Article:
To help continue this recruitment drive, IBM is set to launch an AI lab in Sao Paulo this year. It will be the first Latin American based institute from IBM’s AI Horizons Network. It will focus upon solving real-life problems the nation faces such as the best use of natural resources and innovations in agribusiness and health care.
AI has the power to play an essential role in, not only, Brazil’s growth, but that of Latin America as a whole.
This emerging tech has the promise to create a significant competitive advantage in the commercial sector, facilitate faster GDP growth, hold numerous societal benefits resulting in more socio-economic progress for all.
UK Electric van maker reaches Unicorn Status.
The fourth of this week’s stories comes from a bit closer to home. UK based electric van maker, Arrival has reached Unicorn status after securing an £85 million investment from South Korean car firms Hyundai and Kia.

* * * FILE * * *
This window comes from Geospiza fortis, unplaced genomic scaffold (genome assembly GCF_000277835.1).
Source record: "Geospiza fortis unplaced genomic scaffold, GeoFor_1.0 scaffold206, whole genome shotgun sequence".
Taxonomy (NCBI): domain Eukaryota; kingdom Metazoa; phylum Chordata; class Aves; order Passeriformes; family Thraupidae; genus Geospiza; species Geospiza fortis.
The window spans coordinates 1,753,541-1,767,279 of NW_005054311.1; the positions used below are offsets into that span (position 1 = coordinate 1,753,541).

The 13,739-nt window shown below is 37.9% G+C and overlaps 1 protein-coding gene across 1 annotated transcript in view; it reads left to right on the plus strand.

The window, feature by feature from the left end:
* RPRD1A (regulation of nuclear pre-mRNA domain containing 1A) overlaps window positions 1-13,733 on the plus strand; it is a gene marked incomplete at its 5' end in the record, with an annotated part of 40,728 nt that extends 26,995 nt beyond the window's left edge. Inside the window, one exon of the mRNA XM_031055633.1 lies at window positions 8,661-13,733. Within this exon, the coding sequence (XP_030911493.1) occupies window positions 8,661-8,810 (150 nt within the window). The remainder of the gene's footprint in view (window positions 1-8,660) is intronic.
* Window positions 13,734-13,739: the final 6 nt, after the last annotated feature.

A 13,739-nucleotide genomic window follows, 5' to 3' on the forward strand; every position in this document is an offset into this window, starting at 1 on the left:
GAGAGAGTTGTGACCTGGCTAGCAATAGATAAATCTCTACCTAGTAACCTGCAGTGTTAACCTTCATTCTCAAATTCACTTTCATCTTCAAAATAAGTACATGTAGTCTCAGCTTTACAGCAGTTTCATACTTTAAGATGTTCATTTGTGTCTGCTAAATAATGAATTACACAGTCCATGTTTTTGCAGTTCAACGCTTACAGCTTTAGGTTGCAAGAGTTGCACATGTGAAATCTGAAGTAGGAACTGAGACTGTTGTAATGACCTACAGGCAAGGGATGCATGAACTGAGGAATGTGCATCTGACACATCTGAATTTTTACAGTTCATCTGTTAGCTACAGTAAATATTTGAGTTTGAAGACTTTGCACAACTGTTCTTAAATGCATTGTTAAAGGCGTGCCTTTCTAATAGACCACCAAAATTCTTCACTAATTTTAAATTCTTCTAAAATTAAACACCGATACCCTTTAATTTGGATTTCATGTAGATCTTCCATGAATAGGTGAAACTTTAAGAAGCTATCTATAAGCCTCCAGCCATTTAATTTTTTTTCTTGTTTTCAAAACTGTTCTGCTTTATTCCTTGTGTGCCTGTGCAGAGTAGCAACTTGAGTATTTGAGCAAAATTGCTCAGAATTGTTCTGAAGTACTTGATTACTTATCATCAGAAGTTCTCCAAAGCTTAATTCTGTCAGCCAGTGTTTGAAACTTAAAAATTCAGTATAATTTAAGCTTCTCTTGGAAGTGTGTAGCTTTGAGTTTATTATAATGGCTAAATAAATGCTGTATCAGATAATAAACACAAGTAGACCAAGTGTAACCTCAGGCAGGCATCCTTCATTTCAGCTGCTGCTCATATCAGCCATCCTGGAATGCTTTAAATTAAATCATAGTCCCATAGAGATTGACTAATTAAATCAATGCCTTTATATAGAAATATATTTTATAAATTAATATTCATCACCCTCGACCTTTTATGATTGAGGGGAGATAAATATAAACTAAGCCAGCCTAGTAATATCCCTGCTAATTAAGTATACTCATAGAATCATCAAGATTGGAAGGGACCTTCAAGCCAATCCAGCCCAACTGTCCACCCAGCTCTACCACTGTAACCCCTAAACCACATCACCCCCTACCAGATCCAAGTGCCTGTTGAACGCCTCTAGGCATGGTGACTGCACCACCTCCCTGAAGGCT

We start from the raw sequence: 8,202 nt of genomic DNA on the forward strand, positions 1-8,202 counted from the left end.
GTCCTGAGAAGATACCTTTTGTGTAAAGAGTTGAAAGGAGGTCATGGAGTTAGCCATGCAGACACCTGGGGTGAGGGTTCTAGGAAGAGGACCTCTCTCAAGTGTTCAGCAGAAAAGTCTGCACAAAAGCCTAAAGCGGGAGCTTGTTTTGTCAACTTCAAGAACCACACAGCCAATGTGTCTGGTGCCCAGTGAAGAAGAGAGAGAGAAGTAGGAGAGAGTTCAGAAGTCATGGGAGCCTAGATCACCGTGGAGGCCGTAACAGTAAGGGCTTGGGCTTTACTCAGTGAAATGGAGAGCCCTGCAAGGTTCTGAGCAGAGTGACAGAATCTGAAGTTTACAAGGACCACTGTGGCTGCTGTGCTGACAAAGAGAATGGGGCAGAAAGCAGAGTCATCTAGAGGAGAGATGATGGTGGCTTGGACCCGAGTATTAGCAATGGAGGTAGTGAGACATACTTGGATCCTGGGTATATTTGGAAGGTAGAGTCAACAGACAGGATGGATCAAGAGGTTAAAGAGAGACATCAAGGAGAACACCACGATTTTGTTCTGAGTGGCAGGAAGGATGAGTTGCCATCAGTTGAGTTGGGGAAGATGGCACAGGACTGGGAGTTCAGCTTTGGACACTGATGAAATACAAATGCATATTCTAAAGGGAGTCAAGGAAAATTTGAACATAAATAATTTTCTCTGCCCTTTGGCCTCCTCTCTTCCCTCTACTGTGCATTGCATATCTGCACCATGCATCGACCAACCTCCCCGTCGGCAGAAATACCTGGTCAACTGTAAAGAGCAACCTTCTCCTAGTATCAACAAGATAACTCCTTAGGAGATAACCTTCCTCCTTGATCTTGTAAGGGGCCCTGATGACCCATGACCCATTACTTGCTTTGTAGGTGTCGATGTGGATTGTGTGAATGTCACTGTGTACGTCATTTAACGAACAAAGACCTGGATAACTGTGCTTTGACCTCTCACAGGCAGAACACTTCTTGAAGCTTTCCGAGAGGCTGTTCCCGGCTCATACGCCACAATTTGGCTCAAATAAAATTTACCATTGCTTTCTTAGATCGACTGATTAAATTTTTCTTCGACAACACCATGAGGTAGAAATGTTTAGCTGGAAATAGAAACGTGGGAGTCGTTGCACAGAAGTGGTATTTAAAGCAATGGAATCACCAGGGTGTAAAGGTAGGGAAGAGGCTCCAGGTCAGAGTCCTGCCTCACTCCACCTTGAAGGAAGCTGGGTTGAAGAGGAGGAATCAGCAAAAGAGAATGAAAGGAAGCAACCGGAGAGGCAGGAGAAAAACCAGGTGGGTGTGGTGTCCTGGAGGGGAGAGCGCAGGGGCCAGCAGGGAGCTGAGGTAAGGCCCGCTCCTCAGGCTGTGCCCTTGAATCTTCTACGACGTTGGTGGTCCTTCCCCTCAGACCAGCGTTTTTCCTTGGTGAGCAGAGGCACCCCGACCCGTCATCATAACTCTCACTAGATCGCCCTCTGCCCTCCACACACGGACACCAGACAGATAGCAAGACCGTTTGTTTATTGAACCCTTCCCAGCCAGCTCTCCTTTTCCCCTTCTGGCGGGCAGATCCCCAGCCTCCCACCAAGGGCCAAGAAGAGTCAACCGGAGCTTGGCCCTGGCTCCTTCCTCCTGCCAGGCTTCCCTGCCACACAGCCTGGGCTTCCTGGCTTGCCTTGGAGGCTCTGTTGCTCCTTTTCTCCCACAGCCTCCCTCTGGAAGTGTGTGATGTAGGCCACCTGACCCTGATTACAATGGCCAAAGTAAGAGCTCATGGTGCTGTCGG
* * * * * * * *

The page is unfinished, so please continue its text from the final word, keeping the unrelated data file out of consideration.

This cash injection takes its valuation to £3bn and in so doing, grants this startup Unicorn status. This is, of course a feat in itself, but coupled with the challenges faced by the British automotive industry it is a remarkable achievement.
The company began its journey back in 2015 and was founded by Russian entrepreneur, Denis Sverdlov. Since this time, Arrival has grown rapidly. Back in September, the company had a workforce of 600. In just a few short months, this number has grown to 800.
Arrival is currently headquartered in Banbury but has global ambitions. Arrival has plans to build “micro-factories” close to major markets such as New York and Los Angeles.
What set’s Arrival apart?
Arrival’s first product is a battery-powered electric van and is priced in line with comparable petrol or diesel vehicles. The van is targeted at urban delivery without the long-range journey requirements of passenger vehicles. Known as the “Achilles heel” of the electric vehicle industry, the limitation of today’s battery technology is an industry-wide obstacle.